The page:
Advanced

I really have fun with my advanced riders. I first start with a single jump, and I stand to the side of it. I have the rider start from the corner and never stop looking at me. She must feel the canter and take her eyes off the jump, looking at me the whole time until she leaves the ground.

I believe when you become an advanced rider, too much knowledge can be almost a bad thing. Advanced riders tend to fiddle with the stride or talk themselves out of a distance. With this exercise, they give up all control and just feel the rhythm. The most interesting thing is they usually never miss the distance. The jump tends to stay smooth.

The next exercise we do is jumping blind. I strongly advise that you be very advanced to take on this challenge, or you could lose your balance very easily.

I set up a single jump on a straight line. When you turn the corner and are straight with the jump, close your eyes completely and jump. It’s a really weird feeling, but when you take your sight away, your other senses become keener.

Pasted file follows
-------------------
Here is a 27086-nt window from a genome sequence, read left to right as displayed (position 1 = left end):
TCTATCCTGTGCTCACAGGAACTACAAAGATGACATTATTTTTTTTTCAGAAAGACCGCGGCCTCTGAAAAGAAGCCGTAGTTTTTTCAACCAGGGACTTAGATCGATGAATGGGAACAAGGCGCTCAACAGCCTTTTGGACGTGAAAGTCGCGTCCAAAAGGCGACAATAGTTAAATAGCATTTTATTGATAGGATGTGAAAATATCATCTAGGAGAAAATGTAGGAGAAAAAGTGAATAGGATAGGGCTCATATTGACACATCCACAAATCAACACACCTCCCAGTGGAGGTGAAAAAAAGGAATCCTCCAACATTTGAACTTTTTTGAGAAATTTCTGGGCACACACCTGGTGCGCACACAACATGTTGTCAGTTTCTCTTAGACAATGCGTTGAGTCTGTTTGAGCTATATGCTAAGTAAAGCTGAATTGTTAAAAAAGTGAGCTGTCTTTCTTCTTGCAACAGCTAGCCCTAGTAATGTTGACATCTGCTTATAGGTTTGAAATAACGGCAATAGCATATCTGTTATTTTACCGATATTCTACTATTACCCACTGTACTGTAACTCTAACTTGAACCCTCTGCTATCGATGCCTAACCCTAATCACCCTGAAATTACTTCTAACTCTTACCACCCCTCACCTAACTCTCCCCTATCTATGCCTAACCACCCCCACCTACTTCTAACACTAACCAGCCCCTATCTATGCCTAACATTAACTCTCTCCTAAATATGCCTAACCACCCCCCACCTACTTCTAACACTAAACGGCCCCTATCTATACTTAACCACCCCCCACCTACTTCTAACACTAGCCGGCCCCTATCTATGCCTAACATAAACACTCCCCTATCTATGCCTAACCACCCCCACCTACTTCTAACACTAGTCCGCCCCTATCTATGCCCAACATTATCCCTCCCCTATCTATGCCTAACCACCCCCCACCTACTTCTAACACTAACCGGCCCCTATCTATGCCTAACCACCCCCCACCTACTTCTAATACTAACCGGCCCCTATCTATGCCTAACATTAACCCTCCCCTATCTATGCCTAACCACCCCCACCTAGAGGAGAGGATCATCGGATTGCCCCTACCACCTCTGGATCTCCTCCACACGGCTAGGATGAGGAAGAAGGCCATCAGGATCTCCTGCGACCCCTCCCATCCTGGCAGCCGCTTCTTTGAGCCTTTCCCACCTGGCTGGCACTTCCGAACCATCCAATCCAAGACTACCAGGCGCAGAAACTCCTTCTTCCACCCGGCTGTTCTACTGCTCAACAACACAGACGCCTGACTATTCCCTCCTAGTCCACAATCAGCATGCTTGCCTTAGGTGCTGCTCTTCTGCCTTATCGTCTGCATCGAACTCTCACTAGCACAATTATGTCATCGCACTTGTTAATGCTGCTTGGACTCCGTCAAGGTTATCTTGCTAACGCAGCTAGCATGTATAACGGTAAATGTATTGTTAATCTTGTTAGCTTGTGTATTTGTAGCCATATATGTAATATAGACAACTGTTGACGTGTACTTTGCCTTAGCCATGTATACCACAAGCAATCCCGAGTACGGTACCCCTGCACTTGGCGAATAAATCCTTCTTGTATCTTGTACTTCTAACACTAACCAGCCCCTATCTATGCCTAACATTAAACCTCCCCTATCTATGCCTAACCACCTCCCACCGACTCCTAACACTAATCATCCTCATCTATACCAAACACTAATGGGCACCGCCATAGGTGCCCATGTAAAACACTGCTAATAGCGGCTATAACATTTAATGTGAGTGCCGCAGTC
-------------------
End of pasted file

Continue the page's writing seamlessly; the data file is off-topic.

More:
After you get comfortable with that, make it a four-stride, 60-foot line, and jump through the line without looking, eyes totally closed the whole way through.

My riders always get a little squeamish when they do this the first time, but they really have fun doing it. It is such a great exercise to feel rhythm through your body.

Remember – never ride or jump when you are alone, or without protective headgear.

Team Wrangler member Lainie DeBoer has had many show ring successes, including several AQHA world championships, multiple reserves and All American Quarter Horse Congress championships. Riders under her coaching have won multiple youth and amateur world championships and year-end titles, and include 2009 World Show All-Around Amateur Jessica Johnson.

AQHA Video

Training yourself and your horse to keep a consistent pace and rhythm will help you place better at horse shows. To see what it looks like in action, check out this winning run video of the 2011 AQHA Amateur Equitation Over Fences World Champion.